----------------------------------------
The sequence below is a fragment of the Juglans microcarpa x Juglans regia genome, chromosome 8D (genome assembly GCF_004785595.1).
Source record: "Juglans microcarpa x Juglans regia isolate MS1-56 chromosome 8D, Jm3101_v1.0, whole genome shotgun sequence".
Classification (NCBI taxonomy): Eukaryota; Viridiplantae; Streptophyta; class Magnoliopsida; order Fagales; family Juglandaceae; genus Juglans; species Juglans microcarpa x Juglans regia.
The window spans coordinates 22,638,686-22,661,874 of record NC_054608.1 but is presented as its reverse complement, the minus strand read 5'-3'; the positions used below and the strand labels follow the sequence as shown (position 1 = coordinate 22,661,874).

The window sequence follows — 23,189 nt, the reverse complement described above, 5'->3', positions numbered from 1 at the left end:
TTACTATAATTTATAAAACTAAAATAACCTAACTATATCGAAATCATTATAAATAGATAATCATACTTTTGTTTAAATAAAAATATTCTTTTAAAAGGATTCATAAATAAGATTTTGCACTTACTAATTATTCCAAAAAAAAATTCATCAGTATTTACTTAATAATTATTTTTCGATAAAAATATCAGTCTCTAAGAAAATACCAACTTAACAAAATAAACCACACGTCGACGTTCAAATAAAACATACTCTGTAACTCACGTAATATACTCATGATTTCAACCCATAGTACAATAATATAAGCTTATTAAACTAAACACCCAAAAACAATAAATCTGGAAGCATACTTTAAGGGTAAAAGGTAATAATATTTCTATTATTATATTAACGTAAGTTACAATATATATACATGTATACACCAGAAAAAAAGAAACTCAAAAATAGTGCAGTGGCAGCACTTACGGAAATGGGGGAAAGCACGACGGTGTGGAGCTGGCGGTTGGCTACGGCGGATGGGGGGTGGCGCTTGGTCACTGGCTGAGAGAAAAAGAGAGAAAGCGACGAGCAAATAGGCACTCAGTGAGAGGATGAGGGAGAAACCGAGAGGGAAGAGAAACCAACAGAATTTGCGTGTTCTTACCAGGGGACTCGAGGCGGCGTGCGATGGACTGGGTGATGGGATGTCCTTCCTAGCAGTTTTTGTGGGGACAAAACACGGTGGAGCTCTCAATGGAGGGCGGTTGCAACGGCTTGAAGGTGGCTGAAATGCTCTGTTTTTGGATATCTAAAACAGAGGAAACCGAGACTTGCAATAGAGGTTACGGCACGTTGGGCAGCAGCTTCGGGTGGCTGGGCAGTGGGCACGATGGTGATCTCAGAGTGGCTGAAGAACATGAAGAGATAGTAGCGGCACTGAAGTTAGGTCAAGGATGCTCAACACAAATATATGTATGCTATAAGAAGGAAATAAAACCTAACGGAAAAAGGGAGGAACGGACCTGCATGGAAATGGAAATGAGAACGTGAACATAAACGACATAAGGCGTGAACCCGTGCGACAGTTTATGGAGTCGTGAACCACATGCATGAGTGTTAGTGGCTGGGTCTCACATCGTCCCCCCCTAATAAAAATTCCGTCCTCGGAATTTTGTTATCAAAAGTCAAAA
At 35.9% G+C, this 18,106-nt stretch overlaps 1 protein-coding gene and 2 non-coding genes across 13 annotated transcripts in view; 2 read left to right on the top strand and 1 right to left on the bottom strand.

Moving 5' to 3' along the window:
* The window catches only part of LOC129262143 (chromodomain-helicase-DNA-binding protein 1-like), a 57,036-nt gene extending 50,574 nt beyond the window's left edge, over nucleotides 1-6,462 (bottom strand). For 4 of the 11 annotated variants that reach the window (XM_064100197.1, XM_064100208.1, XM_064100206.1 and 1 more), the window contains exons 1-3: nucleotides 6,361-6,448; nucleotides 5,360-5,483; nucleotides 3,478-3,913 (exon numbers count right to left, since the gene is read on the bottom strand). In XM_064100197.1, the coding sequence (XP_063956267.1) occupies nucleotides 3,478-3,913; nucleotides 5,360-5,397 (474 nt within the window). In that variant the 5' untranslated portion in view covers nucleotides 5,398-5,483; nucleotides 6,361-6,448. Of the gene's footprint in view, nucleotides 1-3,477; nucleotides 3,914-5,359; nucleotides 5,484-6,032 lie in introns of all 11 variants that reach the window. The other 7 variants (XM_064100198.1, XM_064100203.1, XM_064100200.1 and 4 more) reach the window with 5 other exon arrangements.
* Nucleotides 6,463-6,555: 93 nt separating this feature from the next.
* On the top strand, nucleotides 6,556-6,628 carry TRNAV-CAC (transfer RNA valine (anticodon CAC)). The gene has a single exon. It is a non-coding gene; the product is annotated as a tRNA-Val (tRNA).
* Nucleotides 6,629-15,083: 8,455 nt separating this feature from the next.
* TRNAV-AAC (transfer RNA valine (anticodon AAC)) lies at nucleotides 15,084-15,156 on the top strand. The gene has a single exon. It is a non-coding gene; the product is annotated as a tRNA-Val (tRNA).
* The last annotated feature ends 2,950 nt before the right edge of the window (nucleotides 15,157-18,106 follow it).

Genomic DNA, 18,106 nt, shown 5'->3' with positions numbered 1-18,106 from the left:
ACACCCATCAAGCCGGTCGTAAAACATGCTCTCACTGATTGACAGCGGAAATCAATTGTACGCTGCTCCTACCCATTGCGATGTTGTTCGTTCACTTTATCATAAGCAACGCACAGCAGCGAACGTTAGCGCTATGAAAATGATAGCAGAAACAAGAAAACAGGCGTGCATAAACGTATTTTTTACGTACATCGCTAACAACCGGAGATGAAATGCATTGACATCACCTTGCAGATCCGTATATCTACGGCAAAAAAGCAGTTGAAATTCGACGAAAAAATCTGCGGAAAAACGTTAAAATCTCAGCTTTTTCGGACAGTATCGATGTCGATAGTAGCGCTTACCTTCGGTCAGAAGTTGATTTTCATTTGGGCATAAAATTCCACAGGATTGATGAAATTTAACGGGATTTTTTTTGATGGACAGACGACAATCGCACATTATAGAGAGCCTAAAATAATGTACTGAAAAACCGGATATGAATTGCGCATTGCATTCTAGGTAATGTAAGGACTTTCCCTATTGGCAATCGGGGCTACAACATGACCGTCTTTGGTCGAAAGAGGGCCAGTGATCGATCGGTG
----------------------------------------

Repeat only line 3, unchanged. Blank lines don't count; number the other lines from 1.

Classification (NCBI taxonomy): Eukaryota; Viridiplantae; Streptophyta; class Magnoliopsida; order Fagales; family Juglandaceae; genus Juglans; species Juglans microcarpa x Juglans regia.